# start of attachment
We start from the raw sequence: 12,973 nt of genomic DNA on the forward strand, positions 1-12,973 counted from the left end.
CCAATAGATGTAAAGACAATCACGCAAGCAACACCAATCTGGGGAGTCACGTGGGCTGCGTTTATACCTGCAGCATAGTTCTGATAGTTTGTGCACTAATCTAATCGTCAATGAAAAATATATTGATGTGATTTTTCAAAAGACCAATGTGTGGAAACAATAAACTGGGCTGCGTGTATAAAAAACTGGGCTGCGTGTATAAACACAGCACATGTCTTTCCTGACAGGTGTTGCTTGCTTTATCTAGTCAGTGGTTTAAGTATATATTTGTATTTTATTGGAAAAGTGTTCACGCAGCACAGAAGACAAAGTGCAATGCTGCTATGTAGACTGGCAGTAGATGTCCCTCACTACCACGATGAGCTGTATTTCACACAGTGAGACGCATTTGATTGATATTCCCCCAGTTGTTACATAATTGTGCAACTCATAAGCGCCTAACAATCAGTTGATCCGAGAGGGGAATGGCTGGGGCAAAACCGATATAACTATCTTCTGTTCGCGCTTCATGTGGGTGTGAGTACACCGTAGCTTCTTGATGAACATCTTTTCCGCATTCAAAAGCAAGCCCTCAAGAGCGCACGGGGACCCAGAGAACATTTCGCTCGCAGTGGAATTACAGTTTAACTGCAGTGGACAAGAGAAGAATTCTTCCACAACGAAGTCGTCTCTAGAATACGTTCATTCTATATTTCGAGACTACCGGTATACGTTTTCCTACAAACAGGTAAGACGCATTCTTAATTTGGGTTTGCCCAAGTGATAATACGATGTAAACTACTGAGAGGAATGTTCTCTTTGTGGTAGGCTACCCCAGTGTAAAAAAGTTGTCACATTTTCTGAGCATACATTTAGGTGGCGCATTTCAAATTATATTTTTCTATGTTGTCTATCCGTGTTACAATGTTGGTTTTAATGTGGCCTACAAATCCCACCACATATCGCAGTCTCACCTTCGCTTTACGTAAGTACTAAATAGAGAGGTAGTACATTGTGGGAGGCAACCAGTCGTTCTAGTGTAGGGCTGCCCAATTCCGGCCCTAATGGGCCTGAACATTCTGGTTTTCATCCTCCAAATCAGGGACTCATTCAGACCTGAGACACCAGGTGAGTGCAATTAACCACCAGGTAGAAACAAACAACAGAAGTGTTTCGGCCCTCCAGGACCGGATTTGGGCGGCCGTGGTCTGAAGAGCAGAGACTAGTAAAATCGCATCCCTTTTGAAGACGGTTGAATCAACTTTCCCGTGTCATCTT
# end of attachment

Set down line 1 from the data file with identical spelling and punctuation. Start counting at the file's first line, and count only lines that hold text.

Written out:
We start from the raw sequence: 12,973 nt of genomic DNA on the forward strand, positions 1-12,973 counted from the left end.